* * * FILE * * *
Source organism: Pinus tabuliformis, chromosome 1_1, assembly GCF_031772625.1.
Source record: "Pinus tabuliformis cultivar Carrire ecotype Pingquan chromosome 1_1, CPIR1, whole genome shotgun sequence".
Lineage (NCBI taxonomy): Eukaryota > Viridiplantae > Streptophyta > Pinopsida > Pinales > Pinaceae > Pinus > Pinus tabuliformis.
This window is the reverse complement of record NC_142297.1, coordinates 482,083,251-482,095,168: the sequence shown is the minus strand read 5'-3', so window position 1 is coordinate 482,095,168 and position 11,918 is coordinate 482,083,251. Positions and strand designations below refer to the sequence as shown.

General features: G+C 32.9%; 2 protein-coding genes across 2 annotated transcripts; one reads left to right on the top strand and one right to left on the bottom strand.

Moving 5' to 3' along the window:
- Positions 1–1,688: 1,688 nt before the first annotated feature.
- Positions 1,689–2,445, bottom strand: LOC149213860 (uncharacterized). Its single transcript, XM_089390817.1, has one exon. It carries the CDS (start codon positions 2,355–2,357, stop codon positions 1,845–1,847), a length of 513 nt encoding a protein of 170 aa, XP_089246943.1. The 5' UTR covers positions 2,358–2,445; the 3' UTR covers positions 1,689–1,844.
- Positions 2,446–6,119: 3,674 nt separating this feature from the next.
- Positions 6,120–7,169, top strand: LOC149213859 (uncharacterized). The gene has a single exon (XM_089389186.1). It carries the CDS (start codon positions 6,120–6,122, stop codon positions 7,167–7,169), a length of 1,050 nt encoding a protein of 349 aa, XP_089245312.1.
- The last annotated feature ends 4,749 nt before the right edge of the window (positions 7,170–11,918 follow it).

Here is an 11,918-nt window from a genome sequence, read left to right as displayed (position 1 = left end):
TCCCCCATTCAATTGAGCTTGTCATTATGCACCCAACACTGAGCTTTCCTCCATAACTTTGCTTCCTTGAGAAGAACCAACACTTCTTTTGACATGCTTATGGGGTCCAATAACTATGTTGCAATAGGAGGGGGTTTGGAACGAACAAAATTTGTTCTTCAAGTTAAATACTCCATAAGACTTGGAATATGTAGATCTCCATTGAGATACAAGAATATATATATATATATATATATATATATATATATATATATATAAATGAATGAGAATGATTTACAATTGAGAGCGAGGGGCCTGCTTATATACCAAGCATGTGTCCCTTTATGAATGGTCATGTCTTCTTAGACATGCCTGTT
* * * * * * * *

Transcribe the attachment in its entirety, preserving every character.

Source organism: Pinus tabuliformis, chromosome 1_1, assembly GCF_031772625.1.
Source record: "Pinus tabuliformis cultivar Carrire ecotype Pingquan chromosome 1_1, CPIR1, whole genome shotgun sequence".
Lineage (NCBI taxonomy): Eukaryota > Viridiplantae > Streptophyta > Pinopsida > Pinales > Pinaceae > Pinus > Pinus tabuliformis.
This window is the reverse complement of record NC_142297.1, coordinates 482,083,251-482,095,168: the sequence shown is the minus strand read 5'-3', so window position 1 is coordinate 482,095,168 and position 11,918 is coordinate 482,083,251. Positions and strand designations below refer to the sequence as shown.

General features: G+C 32.9%; 2 protein-coding genes across 2 annotated transcripts; one reads left to right on the top strand and one right to left on the bottom strand.

Moving 5' to 3' along the window:
- Positions 1–1,688: 1,688 nt before the first annotated feature.
- Positions 1,689–2,445, bottom strand: LOC149213860 (uncharacterized). Its single transcript, XM_089390817.1, has one exon. It carries the CDS (start codon positions 2,355–2,357, stop codon positions 1,845–1,847), a length of 513 nt encoding a protein of 170 aa, XP_089246943.1. The 5' UTR covers positions 2,358–2,445; the 3' UTR covers positions 1,689–1,844.
- Positions 2,446–6,119: 3,674 nt separating this feature from the next.
- Positions 6,120–7,169, top strand: LOC149213859 (uncharacterized). The gene has a single exon (XM_089389186.1). It carries the CDS (start codon positions 6,120–6,122, stop codon positions 7,167–7,169), a length of 1,050 nt encoding a protein of 349 aa, XP_089245312.1.
- The last annotated feature ends 4,749 nt before the right edge of the window (positions 7,170–11,918 follow it).

Here is an 11,918-nt window from a genome sequence, read left to right as displayed (position 1 = left end):
TCCCCCATTCAATTGAGCTTGTCATTATGCACCCAACACTGAGCTTTCCTCCATAACTTTGCTTCCTTGAGAAGAACCAACACTTCTTTTGACATGCTTATGGGGTCCAATAACTATGTTGCAATAGGAGGGGGTTTGGAACGAACAAAATTTGTTCTTCAAGTTAAATACTCCATAAGACTTGGAATATGTAGATCTCCATTGAGATACAAGAATATATATATATATATATATATATATATATATATATATATATAAATGAATGAGAATGATTTACAATTGAGAGCGAGGGGCCTGCTTATATACCAAGCATGTGTCCCTTTATGAATGGTCATGTCTTCTTAGACATGCCTGTT